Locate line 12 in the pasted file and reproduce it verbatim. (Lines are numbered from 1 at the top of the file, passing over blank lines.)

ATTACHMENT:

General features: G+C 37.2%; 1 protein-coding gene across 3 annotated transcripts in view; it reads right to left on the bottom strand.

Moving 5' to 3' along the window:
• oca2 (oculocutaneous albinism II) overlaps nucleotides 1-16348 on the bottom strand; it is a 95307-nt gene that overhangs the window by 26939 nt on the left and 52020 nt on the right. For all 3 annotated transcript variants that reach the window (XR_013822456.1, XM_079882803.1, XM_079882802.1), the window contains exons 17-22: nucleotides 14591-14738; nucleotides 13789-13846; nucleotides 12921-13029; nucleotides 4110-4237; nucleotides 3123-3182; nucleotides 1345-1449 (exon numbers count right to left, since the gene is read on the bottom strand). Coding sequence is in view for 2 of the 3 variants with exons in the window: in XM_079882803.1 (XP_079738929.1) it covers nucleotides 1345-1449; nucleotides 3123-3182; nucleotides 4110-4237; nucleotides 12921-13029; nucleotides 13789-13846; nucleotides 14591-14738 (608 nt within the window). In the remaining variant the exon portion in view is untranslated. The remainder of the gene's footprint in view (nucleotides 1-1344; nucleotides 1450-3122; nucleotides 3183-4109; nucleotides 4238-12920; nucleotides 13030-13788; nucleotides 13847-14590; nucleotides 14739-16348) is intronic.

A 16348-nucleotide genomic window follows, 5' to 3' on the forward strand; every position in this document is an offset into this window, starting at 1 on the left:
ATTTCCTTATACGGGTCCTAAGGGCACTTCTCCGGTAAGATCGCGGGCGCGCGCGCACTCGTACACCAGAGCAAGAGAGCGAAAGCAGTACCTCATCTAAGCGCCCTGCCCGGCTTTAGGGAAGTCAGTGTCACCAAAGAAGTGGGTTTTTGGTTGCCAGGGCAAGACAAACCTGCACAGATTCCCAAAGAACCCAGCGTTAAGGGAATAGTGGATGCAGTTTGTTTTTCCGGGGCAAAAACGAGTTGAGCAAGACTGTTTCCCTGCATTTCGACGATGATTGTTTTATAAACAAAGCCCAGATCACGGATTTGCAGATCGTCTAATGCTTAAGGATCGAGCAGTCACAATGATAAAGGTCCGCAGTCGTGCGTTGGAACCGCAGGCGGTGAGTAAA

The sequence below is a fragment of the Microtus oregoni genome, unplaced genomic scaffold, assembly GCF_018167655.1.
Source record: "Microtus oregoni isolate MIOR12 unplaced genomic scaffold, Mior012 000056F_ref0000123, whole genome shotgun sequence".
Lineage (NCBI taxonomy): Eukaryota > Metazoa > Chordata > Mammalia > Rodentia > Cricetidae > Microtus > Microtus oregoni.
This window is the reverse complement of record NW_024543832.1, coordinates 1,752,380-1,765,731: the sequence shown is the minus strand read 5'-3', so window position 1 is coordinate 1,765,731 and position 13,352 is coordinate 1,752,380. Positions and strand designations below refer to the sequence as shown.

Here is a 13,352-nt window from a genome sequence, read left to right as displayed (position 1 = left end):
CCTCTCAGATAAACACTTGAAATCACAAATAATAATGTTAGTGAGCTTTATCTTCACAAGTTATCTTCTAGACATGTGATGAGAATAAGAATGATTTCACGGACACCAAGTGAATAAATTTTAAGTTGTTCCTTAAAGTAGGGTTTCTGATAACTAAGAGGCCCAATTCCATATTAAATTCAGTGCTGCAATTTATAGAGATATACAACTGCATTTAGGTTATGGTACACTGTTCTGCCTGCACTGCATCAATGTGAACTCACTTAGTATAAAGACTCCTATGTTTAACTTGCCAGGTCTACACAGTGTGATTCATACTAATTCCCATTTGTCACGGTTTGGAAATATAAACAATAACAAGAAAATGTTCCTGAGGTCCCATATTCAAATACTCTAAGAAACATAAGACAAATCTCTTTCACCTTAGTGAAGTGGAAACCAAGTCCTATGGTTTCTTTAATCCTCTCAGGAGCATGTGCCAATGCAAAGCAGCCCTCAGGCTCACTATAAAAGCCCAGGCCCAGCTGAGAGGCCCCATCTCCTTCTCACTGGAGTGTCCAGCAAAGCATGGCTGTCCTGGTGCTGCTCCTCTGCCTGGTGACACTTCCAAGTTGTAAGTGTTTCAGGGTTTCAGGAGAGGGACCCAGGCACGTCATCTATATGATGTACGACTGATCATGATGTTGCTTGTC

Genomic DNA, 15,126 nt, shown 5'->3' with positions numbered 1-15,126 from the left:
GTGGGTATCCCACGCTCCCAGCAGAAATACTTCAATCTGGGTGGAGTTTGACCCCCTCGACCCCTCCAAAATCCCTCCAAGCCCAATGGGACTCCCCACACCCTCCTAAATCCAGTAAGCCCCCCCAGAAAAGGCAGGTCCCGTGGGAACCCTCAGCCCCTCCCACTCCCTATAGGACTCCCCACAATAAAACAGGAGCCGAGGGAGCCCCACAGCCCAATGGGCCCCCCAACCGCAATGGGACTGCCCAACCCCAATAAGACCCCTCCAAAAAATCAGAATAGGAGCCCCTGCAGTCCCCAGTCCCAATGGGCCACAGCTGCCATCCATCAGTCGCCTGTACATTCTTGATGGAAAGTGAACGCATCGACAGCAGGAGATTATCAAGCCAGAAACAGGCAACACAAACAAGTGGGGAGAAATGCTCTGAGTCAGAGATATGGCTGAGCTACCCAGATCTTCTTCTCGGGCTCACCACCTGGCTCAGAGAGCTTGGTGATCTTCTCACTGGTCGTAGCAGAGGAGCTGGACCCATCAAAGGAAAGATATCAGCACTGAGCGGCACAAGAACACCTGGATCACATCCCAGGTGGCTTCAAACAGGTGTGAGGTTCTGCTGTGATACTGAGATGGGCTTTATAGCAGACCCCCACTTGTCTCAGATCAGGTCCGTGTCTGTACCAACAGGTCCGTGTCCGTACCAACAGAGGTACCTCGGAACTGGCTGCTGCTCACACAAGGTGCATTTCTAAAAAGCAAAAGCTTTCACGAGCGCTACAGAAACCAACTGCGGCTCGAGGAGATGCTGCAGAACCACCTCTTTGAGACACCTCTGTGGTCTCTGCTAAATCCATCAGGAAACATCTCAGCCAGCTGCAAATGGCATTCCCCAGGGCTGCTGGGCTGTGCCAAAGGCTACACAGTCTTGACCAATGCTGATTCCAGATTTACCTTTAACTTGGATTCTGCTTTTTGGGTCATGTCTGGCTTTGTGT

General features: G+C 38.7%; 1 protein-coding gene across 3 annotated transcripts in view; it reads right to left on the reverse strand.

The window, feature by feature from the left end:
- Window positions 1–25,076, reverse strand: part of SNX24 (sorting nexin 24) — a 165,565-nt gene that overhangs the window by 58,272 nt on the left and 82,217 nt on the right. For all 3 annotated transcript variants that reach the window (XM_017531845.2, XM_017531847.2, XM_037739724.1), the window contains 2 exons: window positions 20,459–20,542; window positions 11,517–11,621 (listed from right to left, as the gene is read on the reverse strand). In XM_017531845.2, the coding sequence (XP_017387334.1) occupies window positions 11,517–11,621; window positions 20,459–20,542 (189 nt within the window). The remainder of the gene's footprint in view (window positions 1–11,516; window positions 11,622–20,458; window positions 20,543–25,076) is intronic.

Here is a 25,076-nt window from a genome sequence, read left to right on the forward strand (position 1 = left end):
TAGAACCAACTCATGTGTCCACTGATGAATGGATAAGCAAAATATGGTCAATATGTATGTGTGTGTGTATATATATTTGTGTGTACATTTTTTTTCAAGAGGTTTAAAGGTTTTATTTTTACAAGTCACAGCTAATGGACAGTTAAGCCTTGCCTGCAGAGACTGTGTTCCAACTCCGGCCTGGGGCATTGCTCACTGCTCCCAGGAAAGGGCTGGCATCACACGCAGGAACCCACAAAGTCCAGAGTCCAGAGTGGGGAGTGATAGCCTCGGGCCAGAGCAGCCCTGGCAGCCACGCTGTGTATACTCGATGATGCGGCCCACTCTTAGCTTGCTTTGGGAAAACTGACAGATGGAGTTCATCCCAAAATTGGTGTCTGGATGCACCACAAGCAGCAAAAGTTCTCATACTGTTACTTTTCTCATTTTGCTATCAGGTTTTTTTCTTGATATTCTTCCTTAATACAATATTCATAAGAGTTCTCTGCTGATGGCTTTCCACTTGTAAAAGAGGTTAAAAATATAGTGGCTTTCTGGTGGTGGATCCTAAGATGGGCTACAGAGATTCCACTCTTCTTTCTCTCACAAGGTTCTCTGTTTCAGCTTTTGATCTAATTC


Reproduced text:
Genomic DNA, 15,126 nt, shown 5'->3' with positions numbered 1-15,126 from the left: